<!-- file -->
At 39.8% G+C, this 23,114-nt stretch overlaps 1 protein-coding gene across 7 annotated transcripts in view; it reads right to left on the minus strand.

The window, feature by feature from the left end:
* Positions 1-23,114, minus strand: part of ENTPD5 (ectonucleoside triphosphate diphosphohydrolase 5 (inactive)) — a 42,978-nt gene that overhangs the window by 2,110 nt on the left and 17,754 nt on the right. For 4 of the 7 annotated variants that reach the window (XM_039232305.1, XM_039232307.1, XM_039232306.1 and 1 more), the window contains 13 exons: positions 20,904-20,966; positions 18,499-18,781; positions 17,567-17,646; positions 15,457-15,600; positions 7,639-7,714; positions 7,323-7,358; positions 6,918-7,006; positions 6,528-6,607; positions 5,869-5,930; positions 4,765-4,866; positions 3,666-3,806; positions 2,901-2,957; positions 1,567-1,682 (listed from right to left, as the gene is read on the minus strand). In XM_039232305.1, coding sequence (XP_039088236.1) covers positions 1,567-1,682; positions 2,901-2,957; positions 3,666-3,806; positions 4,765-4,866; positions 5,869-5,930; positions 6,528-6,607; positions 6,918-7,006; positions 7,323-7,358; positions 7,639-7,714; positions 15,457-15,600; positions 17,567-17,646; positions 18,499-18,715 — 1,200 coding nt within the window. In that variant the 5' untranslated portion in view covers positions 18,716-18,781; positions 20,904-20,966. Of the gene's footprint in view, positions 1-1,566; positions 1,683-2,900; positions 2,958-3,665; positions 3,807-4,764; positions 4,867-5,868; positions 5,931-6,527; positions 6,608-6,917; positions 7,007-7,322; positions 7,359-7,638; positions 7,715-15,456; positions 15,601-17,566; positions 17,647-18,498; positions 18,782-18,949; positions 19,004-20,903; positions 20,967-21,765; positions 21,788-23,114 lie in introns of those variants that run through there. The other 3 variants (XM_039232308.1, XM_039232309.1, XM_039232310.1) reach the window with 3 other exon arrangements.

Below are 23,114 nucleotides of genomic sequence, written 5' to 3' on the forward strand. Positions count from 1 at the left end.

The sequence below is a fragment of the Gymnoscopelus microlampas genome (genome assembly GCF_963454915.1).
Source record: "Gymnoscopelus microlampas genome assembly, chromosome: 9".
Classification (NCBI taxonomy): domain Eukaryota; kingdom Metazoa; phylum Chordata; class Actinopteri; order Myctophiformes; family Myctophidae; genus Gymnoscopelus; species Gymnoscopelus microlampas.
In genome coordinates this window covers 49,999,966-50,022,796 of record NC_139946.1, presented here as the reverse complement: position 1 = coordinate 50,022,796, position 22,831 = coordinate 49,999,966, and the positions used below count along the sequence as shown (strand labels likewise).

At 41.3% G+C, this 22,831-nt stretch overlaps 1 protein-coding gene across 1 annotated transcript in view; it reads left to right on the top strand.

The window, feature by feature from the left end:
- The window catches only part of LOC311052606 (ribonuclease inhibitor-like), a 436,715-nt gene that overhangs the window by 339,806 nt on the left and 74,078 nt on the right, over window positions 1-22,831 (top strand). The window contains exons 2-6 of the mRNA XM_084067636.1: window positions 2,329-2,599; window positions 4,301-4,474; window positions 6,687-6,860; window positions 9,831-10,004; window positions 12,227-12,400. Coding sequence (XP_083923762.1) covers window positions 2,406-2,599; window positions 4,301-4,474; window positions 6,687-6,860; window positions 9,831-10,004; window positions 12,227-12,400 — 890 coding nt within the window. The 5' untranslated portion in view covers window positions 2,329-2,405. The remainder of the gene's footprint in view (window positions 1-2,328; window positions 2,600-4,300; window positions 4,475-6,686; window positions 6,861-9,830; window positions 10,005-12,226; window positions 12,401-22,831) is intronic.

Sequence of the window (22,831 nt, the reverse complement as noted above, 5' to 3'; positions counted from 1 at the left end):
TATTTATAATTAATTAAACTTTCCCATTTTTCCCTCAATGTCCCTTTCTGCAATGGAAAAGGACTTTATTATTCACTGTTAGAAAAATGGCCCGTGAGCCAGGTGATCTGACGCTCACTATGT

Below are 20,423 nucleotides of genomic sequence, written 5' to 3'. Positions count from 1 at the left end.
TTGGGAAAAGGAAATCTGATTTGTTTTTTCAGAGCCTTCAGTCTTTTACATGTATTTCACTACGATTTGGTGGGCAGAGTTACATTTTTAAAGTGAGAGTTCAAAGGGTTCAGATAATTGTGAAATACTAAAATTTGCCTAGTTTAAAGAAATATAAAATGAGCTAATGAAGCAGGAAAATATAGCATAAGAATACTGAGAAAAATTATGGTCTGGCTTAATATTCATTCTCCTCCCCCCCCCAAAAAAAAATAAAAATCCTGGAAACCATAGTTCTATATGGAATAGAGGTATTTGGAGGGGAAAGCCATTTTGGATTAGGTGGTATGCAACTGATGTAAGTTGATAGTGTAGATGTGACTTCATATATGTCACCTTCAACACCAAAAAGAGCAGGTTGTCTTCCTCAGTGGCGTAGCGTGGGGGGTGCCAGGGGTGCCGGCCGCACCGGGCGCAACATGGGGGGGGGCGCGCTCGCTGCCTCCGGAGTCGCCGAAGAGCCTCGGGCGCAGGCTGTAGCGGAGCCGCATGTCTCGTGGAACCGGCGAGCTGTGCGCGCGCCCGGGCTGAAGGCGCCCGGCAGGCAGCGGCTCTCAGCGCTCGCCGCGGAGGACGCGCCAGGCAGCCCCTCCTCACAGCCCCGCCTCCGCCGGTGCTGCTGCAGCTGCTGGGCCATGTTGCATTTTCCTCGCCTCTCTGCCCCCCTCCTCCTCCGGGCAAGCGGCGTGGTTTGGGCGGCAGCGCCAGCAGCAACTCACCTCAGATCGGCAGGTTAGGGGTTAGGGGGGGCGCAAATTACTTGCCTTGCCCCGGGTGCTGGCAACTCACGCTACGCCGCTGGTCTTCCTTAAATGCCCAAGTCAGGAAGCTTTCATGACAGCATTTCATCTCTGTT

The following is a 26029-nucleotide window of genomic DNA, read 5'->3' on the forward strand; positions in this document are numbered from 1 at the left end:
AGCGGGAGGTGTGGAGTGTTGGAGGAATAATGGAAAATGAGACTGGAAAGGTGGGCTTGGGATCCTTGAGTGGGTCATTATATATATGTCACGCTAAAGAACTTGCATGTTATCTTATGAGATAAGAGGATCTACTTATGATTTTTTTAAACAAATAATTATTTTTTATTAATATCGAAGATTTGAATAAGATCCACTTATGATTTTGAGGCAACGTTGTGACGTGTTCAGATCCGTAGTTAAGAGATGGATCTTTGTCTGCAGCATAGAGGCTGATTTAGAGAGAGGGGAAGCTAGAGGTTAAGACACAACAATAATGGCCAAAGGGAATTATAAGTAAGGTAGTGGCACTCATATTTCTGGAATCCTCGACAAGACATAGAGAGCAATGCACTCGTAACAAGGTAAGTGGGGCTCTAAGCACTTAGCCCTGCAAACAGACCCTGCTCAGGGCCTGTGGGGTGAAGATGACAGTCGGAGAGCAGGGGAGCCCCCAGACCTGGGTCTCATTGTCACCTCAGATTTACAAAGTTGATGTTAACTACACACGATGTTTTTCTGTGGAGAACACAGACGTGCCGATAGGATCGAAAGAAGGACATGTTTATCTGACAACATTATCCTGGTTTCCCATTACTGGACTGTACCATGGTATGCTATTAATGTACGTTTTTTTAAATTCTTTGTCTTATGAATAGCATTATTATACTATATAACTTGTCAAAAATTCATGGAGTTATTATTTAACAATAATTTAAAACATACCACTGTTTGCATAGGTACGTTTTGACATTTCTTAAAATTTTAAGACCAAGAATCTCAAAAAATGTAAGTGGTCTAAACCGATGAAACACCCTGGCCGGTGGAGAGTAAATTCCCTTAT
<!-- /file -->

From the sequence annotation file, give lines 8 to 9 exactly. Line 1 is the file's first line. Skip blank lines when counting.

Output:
In genome coordinates this window covers 49,999,966-50,022,796 of record NC_139946.1, presented here as the reverse complement: position 1 = coordinate 50,022,796, position 22,831 = coordinate 49,999,966, and the positions used below count along the sequence as shown (strand labels likewise).

At 41.3% G+C, this 22,831-nt stretch overlaps 1 protein-coding gene across 1 annotated transcript in view; it reads left to right on the top strand.